While talks took place, both men fought and won twice more and, for Fury, these wins were crucial because they took place in Las Vegas and helped build up a US following for his return match against Wilder.

Now, existing PPV records are set to be broken. In the US, that means topping the Mayweather-Pacquiao bout - which was shown on both HBO and Showtime who staged a joint production - achieved 4.6 million buys at a cost of $89.85. Demand was so great that as many as 10 million fans watched illegally in the US via the then-new Periscope and Meerkat apps.

Despite all the hype for this weekend’s contest, US pay-per-view fans will only be charged $5 extra ($79.99) compared to Wilder-Fury I and a whole $15 less than the Mayweather-Pacquiao bout. By contrast, BT Sport is cashing in by upping the cost by 25% to £24.99.

Tyson Fury (BT Sport)

Fury: Reported to be earning up to £80 million from his next several fights on ESPN and BT Sport

Source: BT Sport

This is a similar price to the Anthony Joshua rematch against Andy Ruiz Jr in December last year on Sky which currently boasts the PPV record audience in the UK and Ireland with 1.6 million buys. The fight brought in £40 million in subs for a £24.95 fee. With advertising income on top, this success is the major reason why Sky is said to have bid as much as £10 million for this weekend’s contest.

Future battleground
That huge bid for a newly enlivened heavyweight division is one reason why analysts see boxing PPV records as set to be broken. Fights between Wilder, Fury and Joshua are a battleground that could stretch out for the next couple of years. In fact, Wilder-Fury III was already announced this week, so bidding wars between the PPV platforms and OTT services – especially DAZN – are inevitable.

DAZN is certainly the platform to watch because last year it signed boxing’s first-ever billion-dollar deal with UK promoter Eddie Hearn’s Matchroom Boxing organisation, promising 16 exclusive shows in the US. Hearn told the media back then that this was the start of a sea change in the way boxing is watched by fans who can enjoy more quality fights for less money. He said monthly streaming platforms like DAZN are threatening the current PPV systems on both sides of the Atlantic.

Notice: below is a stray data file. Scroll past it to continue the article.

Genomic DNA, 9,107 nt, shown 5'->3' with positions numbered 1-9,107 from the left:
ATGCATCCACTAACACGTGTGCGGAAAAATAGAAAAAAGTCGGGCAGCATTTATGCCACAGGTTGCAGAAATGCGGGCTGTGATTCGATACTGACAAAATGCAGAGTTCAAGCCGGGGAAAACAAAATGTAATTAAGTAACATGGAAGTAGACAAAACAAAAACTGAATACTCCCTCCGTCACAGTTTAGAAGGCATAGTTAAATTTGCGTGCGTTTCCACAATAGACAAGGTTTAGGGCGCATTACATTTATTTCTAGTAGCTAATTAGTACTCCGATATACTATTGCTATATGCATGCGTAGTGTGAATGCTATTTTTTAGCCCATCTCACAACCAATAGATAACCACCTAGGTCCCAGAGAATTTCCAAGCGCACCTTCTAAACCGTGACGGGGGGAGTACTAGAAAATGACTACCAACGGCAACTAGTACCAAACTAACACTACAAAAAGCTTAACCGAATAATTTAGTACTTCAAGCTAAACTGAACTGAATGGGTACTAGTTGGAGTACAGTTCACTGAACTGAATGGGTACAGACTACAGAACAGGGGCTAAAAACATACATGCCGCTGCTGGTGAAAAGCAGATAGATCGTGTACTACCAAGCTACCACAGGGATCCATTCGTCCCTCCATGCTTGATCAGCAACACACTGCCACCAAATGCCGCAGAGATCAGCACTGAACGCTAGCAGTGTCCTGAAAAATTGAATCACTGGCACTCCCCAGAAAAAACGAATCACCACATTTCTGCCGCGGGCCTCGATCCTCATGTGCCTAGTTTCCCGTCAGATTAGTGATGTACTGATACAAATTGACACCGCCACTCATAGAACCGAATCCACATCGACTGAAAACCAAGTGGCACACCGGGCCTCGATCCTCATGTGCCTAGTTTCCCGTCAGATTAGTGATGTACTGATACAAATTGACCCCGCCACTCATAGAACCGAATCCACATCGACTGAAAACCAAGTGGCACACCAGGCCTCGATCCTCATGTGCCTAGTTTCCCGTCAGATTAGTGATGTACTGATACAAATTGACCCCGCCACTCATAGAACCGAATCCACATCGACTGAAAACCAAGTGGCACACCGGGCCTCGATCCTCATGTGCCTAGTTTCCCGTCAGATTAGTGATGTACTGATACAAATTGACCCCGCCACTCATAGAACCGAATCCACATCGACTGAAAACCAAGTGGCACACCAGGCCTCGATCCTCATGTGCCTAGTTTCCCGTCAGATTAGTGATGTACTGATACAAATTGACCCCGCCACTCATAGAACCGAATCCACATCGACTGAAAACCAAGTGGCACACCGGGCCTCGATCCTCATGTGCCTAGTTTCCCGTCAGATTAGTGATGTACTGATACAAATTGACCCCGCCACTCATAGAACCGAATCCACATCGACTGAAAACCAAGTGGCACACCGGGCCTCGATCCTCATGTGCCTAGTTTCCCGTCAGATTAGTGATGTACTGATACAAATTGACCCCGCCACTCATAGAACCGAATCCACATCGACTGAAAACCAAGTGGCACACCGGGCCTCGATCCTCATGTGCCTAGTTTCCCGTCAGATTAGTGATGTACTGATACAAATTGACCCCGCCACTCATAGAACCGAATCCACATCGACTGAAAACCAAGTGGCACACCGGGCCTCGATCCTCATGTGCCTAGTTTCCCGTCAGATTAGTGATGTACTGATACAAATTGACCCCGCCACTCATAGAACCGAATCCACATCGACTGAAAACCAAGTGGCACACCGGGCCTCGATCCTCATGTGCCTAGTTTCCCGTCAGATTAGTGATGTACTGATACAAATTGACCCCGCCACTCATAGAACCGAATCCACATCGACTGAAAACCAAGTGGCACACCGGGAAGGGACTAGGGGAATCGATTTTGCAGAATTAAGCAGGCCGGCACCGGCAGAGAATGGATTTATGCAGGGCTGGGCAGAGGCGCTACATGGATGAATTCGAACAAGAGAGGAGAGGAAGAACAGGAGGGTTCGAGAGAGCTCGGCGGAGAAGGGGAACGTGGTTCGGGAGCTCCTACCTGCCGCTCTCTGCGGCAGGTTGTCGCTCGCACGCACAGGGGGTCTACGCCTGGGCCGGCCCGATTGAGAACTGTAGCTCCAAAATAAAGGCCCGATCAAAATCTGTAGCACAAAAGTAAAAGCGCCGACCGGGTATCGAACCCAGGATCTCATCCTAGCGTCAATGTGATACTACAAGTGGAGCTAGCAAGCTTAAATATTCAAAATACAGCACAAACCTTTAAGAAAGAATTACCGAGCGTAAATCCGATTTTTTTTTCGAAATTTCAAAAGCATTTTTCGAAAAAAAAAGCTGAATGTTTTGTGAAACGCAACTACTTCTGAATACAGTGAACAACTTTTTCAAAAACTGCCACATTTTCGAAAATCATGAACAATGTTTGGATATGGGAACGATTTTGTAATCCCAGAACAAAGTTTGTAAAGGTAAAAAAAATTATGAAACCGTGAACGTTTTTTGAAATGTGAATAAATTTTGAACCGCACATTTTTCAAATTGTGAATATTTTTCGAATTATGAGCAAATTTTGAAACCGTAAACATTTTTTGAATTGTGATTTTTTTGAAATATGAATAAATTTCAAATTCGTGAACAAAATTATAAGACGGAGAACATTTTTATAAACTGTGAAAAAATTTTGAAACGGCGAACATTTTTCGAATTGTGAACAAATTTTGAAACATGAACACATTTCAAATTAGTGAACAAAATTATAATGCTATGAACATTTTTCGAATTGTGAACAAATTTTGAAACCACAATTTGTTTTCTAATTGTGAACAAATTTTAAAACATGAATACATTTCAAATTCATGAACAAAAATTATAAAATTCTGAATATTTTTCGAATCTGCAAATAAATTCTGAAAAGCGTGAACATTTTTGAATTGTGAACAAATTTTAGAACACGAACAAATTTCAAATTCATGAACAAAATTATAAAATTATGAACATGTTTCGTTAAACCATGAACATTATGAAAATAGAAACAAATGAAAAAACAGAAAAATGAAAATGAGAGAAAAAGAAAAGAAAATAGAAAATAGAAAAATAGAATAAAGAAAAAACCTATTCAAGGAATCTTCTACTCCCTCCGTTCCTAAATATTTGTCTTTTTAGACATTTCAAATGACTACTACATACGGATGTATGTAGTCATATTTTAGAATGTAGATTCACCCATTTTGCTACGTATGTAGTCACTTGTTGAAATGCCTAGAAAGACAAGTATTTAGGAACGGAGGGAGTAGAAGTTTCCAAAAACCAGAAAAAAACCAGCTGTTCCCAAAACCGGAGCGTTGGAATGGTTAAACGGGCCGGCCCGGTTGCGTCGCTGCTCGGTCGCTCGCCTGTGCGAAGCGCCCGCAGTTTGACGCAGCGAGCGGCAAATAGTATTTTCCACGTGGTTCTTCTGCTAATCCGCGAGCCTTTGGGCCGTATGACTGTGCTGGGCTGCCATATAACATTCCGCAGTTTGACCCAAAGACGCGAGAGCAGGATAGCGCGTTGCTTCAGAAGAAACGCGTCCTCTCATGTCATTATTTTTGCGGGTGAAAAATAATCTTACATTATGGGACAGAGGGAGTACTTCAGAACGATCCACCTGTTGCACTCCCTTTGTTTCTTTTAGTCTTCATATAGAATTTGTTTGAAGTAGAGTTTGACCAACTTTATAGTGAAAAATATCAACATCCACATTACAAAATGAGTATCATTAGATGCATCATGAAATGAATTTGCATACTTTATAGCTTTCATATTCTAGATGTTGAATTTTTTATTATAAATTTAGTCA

“HBO and Showtime are the two major players (in the US),” Hearn said. “And (our deal has) a bigger annual budget than they have put together. It’s the biggest deal in boxing history.”

DAZN, which launched as ‘the Netflix of sport’, now operates in Canada, Japan, Germany, Austria, Switzerland, Italy, Spain and Brazil as well as the US.

Hearn has been joined at DAZN by former world boxing champion and now boss of Golden Boy Promotions boss Oscar De La Hoya, who dropped HBO’s platform for his fighters. It was De La Hoya who said PPV is dead and he added: “DAZN is spending major money. They want to be the premier destination for sports. (My fighter Canelo Alvarez) is making pay-per-view money ($365 million over five years) fighting on DAZN, but the consumer doesn’t have to pay pay-per-view dollars. The consumer benefits most, which is the most important thing to us. Because when the consumer is happy, then everyone else is happy.”

Yet, with PPV, the current best heavyweight boxers and their promoters believe they can earn the most money - Fury is reported to be earning up to £80 million from his next several fights on ESPN and BT Sport.

Promoters including Frank Warren are heavy on the hyperbole about Wilder-Fury II because history tells him that nothing excites boxing fans more than great heavyweight contests.

“This is probably the most anticipated heavyweight title fight in the last 20 years,” he said. “It’s a fantastic fight. A big puncher against a consummate boxer. It’s a bit like Muhammad Ali v George Foreman years ago.